Learn how to produce a good quality audio for eLearning and mlearning courses. The recording environment and the equipment to produce good audio output.
When putting together an online course, one problem that you can come across is one of audio quality. For the top courses, thousands of dollars of editing, optimization and mastery has gone into making the audio performance absolutely top notch. Seen as many people can lack the funds, the time or the ability to make this possible, though, you have to do more than a few little tricks and tips to make your sound quality absolutely spot on.
It takes a lot of work, though, for sure. To help you make sure that the audio quality for your online course can be as clear as possible to reduce confusion, you need to take a closer at some very important elements. Let’s have a view at what they are.
The Recording Environment
The first thing is the recording environment itself. The most common issue to ruin a good online course is to have an echo or a tinny, open effect in the background. It reduces the audio impact and can leave one too many listeners straining to hear.
It’s good to invest in a few acoustic panels to be used in a recording room, and also use some extra coverage such as cushions and even couches to help “trap” the noise into the recording area to stop the expansive of the room being so obvious.
Also, make sure that you have no background noises. From having excessive gain on the sound that creates a distortion effect to having the whole thing recorded in Stereo, not Mono, forcing it to come out of one speaker, there are many mistakes that can be made.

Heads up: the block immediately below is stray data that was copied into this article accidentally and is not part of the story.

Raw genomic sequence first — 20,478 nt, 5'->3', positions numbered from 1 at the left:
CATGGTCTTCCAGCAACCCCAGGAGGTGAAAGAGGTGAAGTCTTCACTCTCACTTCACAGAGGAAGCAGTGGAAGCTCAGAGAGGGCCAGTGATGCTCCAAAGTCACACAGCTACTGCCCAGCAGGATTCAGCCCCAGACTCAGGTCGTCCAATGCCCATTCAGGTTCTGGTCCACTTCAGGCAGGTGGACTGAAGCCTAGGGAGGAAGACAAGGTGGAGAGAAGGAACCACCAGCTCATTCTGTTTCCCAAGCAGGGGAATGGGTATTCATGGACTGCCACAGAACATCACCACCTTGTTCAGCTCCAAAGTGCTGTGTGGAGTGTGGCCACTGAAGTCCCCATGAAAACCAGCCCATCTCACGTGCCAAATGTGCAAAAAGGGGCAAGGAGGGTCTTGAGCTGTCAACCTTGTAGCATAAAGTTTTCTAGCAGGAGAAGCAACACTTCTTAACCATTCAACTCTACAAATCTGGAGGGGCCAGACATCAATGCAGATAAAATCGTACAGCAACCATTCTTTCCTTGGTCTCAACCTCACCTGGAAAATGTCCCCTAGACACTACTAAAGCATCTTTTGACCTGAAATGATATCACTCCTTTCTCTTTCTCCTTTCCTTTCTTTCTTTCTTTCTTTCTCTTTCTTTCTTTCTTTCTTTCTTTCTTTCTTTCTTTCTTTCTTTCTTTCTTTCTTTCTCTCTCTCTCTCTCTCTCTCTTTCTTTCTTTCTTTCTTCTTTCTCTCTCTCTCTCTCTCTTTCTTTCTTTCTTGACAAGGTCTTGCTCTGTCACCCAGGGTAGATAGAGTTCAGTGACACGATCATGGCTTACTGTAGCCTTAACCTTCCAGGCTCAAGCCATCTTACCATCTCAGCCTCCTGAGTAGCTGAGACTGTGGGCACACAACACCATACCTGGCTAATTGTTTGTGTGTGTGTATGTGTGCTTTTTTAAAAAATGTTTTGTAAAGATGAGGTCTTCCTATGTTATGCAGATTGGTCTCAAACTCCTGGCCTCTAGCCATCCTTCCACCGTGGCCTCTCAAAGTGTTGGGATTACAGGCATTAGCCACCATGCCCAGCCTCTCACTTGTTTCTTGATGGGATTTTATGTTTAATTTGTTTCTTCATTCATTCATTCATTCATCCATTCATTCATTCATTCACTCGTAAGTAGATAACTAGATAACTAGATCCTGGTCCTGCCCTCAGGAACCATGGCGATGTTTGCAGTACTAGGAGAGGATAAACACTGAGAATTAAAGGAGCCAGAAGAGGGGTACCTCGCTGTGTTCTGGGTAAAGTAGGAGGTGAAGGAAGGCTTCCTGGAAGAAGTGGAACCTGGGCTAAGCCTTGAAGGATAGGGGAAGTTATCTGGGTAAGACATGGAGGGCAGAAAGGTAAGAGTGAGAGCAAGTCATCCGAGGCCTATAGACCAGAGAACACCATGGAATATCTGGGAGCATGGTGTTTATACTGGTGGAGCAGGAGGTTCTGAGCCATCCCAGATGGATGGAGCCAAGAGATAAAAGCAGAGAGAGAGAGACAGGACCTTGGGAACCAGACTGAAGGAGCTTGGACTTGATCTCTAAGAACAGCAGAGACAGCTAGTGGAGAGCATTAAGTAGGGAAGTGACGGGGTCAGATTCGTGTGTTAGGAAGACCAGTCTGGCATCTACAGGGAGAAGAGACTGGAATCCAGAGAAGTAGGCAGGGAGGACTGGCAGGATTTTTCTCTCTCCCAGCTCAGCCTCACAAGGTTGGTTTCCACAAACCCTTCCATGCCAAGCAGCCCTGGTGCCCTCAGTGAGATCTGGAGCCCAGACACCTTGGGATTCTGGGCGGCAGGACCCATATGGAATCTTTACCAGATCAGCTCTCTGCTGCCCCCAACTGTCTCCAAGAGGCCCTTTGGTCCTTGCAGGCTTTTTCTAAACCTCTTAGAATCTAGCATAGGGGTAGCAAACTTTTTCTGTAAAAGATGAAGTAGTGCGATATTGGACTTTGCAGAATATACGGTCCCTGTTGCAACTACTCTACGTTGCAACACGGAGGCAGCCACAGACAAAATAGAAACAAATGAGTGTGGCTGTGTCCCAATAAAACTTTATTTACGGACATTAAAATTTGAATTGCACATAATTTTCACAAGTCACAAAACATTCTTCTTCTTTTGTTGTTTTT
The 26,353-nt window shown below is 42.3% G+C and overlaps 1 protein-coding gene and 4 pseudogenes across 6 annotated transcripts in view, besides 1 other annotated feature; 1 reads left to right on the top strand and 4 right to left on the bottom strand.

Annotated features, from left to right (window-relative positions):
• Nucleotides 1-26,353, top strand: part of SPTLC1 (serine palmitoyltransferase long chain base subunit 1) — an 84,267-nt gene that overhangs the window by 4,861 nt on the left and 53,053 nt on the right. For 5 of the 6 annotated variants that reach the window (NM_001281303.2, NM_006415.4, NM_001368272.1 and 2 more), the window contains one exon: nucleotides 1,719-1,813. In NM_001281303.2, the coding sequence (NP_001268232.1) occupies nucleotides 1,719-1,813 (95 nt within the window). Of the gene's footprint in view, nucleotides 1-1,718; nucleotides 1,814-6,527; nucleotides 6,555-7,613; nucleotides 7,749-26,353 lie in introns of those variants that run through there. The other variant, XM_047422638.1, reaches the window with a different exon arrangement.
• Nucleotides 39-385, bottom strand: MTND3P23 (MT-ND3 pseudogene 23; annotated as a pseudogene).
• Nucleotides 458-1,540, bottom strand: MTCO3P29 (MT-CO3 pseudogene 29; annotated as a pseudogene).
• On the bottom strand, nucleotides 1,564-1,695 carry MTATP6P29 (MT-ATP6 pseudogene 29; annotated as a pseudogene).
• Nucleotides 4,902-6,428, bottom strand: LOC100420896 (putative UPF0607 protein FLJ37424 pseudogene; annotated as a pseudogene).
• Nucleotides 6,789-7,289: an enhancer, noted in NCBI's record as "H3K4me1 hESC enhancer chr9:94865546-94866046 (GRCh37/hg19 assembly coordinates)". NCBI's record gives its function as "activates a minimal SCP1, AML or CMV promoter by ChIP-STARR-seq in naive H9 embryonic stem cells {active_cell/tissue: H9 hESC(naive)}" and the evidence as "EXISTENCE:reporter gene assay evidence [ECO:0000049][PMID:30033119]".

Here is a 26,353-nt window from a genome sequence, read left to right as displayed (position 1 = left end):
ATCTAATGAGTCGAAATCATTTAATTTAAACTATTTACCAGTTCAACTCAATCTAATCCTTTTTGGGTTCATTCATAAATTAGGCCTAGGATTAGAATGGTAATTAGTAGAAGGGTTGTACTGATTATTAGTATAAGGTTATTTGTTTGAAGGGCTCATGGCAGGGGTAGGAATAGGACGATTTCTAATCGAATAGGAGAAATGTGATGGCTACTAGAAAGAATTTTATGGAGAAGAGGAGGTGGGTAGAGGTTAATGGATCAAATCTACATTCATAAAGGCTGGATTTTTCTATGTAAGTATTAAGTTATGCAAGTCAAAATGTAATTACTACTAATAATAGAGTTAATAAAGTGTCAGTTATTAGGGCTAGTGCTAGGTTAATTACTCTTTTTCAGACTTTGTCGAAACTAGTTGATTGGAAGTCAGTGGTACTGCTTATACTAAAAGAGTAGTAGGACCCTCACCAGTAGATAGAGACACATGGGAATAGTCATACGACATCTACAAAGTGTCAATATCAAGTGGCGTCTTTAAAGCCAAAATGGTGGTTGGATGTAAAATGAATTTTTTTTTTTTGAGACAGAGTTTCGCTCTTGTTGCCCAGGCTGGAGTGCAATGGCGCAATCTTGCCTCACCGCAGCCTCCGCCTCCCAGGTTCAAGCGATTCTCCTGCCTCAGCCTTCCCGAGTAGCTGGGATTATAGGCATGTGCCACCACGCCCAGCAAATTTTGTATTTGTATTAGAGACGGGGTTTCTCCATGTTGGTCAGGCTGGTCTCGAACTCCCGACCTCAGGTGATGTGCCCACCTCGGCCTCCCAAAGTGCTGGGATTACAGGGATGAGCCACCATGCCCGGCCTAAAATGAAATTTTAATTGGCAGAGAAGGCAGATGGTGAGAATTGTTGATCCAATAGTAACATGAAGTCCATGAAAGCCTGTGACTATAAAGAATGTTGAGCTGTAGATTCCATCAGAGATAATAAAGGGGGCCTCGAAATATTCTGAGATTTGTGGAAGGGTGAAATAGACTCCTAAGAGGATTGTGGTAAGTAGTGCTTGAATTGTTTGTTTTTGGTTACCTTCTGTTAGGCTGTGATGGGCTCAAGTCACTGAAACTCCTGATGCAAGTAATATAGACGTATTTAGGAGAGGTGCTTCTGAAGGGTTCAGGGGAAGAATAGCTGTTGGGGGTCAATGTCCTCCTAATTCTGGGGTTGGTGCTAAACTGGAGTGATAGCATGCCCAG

The Equipment Used
From what you record on to how you save the audio itself, multiple factors come to life that determines the success or failure of the sound that you are making. To help you get around this problem, we recommend that you look into getting a microphone that can carry the quality of the Heil PR 40. It’s a pod-casters dream, and can be great for making an online course nice and crisp, too.
Also, the best sound formats to work with for the sound is going to be WAV. You can find that it’s quite a high-space sound format but it’s easily the clearest and best. You can also convert WAV into MP3 without much audio loss, and then sync it on top of any of the videos that you are working with.
For sound quality, though, you should always start off with a WAV file. Easy enough to edit and simple enough to sync with a video, they make the best options for making audio learning content that is crisp and clear for all to hear.
So, your two main problems are going to stem from saving in a poor quality audio format, or recording in a poor quality of room. Add some acoustics, use the best mic, and save it in a WAV, and you can find that the audio problem that were holding back your idea from making the most of itself can soon vanish!